Nella: Venezuela is always present in my music. It describes who I am and where I come from. So for me, it would be impossible not to have my roots present whenever I sing. It won’t necessarily be the full-on traditional or folkloric sounds from Venezuela, but it’s always present in some way. For example, my single “Solita” has a harp in the middle of the song, which is a traditional instrument in Venezuela. We always try to add a few elements to give you a taste of my roots, even if they’re a little hidden.
For people who are new to your music, how would you describe your sound?
I hate that I have to categorize my music. But I know in this world we need to do it in order to be nominated for awards. So we actually came up with our own category — in Spanish we call it “pop con raíces,” which is like pop based in roots. At the end of the day, my music has a lot of influence from soul and R&B because of my voice, but then the music is also very flamenco, always with elements from Venezuela. So it’s difficult for us to say exactly what it is.
Who would you cite as your influences as you’ve gotten into music?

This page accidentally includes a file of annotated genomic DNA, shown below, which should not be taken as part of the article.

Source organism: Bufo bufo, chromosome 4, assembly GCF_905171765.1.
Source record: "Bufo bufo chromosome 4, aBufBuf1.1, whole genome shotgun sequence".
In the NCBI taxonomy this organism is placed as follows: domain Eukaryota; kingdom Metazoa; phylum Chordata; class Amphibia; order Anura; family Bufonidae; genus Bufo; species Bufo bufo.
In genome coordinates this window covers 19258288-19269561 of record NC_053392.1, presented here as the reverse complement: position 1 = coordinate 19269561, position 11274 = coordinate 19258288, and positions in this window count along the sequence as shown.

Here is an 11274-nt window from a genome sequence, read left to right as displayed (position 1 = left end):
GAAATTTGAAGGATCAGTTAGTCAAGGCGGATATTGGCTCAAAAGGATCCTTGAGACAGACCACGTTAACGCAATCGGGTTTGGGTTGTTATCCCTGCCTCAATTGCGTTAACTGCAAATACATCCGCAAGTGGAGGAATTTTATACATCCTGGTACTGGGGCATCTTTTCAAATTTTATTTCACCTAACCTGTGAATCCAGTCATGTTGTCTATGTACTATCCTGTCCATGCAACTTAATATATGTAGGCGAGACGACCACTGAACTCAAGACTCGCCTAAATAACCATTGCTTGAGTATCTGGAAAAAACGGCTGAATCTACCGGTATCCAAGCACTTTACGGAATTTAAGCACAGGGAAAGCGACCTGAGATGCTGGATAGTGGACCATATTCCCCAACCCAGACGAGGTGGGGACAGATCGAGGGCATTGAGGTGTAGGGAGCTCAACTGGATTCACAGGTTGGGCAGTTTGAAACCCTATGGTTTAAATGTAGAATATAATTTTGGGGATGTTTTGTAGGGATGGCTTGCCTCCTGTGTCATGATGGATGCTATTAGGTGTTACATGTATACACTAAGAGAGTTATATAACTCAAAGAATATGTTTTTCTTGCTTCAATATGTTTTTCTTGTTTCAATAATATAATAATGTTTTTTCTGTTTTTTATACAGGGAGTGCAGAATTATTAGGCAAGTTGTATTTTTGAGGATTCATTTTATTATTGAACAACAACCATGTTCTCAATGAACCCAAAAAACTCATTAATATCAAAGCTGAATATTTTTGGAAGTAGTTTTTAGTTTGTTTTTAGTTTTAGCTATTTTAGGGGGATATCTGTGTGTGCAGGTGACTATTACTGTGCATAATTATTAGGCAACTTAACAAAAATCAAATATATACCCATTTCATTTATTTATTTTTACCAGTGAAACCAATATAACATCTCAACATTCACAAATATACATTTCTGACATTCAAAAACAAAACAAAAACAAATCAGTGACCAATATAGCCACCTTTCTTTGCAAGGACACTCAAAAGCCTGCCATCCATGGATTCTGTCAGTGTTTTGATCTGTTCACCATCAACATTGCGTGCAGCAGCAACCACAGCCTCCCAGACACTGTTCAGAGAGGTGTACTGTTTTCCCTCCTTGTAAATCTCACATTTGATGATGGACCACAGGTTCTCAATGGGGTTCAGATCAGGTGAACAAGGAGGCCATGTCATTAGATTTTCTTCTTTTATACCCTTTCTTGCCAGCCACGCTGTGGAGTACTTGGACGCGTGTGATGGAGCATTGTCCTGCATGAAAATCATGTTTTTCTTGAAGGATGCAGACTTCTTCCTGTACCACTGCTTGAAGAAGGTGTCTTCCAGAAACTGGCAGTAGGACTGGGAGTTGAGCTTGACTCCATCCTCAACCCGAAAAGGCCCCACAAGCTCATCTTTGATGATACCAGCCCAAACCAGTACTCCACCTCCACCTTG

Nella: I’ve always said I was going to be the second Christina Aguilera when I was growing up. That obviously changed, but I’d say my unknowing mentors were Mariah Carey, Celine Dion, Whitney Houston, all of these divas [and] amazing vocalists. Their styles were obviously tricky for me, but I loved having to challenge my voice in that way. And then I went into jazz, blues, R&B, and later got in touch with my roots with Venezuelan music. I’m not far from the flamenco world in terms of harmonies and melodies. But the one person that really changed my life and the way I sang is Concha Buika. She’s a Spanish African singer, and she sings flamenco, but in a more relatable way. I cannot sing flamenco, but with her I could relate because we have all the same influences. She inspired me to come up with my own sound with my Venezuelan roots.